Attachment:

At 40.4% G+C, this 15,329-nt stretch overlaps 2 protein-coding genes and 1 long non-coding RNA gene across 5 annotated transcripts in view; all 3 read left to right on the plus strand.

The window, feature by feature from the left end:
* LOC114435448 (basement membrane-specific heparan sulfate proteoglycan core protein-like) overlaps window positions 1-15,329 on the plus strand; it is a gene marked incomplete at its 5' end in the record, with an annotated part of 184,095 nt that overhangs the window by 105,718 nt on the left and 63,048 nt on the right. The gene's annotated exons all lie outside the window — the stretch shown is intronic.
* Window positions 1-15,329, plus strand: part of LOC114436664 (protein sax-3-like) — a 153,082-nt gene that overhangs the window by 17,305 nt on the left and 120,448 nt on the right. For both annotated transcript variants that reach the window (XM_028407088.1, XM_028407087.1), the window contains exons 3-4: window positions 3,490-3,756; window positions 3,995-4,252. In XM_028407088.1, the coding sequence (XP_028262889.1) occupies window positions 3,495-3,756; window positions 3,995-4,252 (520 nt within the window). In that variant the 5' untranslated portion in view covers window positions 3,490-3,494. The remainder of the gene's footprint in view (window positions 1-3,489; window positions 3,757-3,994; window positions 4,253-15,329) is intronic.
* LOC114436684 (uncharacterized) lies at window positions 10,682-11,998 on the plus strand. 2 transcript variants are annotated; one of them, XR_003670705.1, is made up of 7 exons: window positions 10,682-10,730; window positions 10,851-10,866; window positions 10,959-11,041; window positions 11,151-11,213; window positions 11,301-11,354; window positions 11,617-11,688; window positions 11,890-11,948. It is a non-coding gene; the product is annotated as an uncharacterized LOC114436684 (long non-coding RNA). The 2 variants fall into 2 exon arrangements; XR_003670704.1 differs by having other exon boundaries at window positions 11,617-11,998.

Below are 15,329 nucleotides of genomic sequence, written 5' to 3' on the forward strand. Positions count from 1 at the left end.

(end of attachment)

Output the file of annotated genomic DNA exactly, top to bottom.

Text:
At 40.4% G+C, this 15,329-nt stretch overlaps 2 protein-coding genes and 1 long non-coding RNA gene across 5 annotated transcripts in view; all 3 read left to right on the plus strand.

The window, feature by feature from the left end:
* LOC114435448 (basement membrane-specific heparan sulfate proteoglycan core protein-like) overlaps window positions 1-15,329 on the plus strand; it is a gene marked incomplete at its 5' end in the record, with an annotated part of 184,095 nt that overhangs the window by 105,718 nt on the left and 63,048 nt on the right. The gene's annotated exons all lie outside the window — the stretch shown is intronic.
* Window positions 1-15,329, plus strand: part of LOC114436664 (protein sax-3-like) — a 153,082-nt gene that overhangs the window by 17,305 nt on the left and 120,448 nt on the right. For both annotated transcript variants that reach the window (XM_028407088.1, XM_028407087.1), the window contains exons 3-4: window positions 3,490-3,756; window positions 3,995-4,252. In XM_028407088.1, the coding sequence (XP_028262889.1) occupies window positions 3,495-3,756; window positions 3,995-4,252 (520 nt within the window). In that variant the 5' untranslated portion in view covers window positions 3,490-3,494. The remainder of the gene's footprint in view (window positions 1-3,489; window positions 3,757-3,994; window positions 4,253-15,329) is intronic.
* LOC114436684 (uncharacterized) lies at window positions 10,682-11,998 on the plus strand. 2 transcript variants are annotated; one of them, XR_003670705.1, is made up of 7 exons: window positions 10,682-10,730; window positions 10,851-10,866; window positions 10,959-11,041; window positions 11,151-11,213; window positions 11,301-11,354; window positions 11,617-11,688; window positions 11,890-11,948. It is a non-coding gene; the product is annotated as an uncharacterized LOC114436684 (long non-coding RNA). The 2 variants fall into 2 exon arrangements; XR_003670704.1 differs by having other exon boundaries at window positions 11,617-11,998.

Below are 15,329 nucleotides of genomic sequence, written 5' to 3' on the forward strand. Positions count from 1 at the left end.